In verse 9 Jesus says in this parable that the vineyard will be given to others. This is another hint that the Gentiles are going to be included in God’s plan. He hinted at this when he fed the 4000 in non-Jewish territory as well as when he healed the Syrophoenician woman’s daughter. Now he is speaking about it again. Jesus will be killed by these leaders in Jerusalem, but he will die for the world. This is why Jesus can be Israel’s Messiah yet speaking of him, John says for God so loved the World that he gave his son. His death is the sacrifice for sin for anyone who comes to him believing and following him; anyone, regardless of race or nationality.
In Verse 10 he ends the Parable and begins to teach, just in case it wasn’t obvious to the religious leaders that he was speaking this parable against them. He quotes a passage from Psalm 118:22-23. He speaks this against them saying that in their rejection of him, God will establish something new upon him. Out of the broader context of Jesus cleansing the Temple in the previous passage, teaching that the vineyard will be handed over to new tenants points to the fact that true worship is now centered on the Heir, it is centered on Jesus, not on the Temple in Jerusalem. Israel’s leaders reject their King, yet Jesus rises from the dead to be the beginning, the foundation, the cornerstone of a new people of God, those who follow him. Christianity is born out of Judaism, but very quickly it begins to differ with Judaism. Many of the NT books talk about this transitional period where Jews who believe in Jesus are seeing this new way of living as increasingly different from their Jewish religion. The reason for this divergence is Jesus fulfilling what God had promised and bringing the Kingdom in his sacrificial death and his resurrection. No longer is a Temple necessary for prayer, sacrifice, or worship, we can now approach God anywhere through the work of Jesus on the cross. For Jews who followed Jesus, Judaism faded away into following Jesus, or what would later come to be known as Christianity. So, when Jesus quotes this verse from Psalm 118, he is speaking again about what Israel’s religion had become and how in its rejection of him, something new was coming. We will see this illustrated again when he talks about the temple being destroyed and rebuilt it in 3 days. The old is fading away and something new is coming. Another important part about Jesus quoting Psalm 118, is we just heard it in chapter 11 when Jesus rode into Jerusalem on a colt. The people were shouting from Psalm 118:25-26. The crowd who came to Jerusalem with Jesus was quoting this verse in their acknowledgement of Jesus as Israel’s true and rightful King. This is what terrified the religious leaders. Now Jesus is quoting from this same passage a couple of days later.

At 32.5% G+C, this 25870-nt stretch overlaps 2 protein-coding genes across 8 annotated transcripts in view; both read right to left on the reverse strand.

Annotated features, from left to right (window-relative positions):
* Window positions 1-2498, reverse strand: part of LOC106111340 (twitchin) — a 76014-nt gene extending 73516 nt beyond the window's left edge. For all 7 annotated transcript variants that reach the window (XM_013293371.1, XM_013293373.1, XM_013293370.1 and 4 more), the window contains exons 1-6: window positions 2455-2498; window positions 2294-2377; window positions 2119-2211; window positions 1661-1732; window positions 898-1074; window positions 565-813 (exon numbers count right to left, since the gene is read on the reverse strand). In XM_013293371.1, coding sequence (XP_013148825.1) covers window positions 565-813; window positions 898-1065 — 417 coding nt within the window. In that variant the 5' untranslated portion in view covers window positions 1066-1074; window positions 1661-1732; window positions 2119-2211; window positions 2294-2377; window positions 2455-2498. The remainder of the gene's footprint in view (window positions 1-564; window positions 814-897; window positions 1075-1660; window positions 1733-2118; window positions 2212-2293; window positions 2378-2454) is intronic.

But what does verse 12 say? They wanted to arrest him, but they were afraid. The crowd loved Jesus. The leaders didn’t want to have to answer to them so they leave him. After they leave, on another occasion, whether the same day, or another day, we can’t tell, but on another occasion something similar happens. Some different leaders are sent to try to trap Jesus.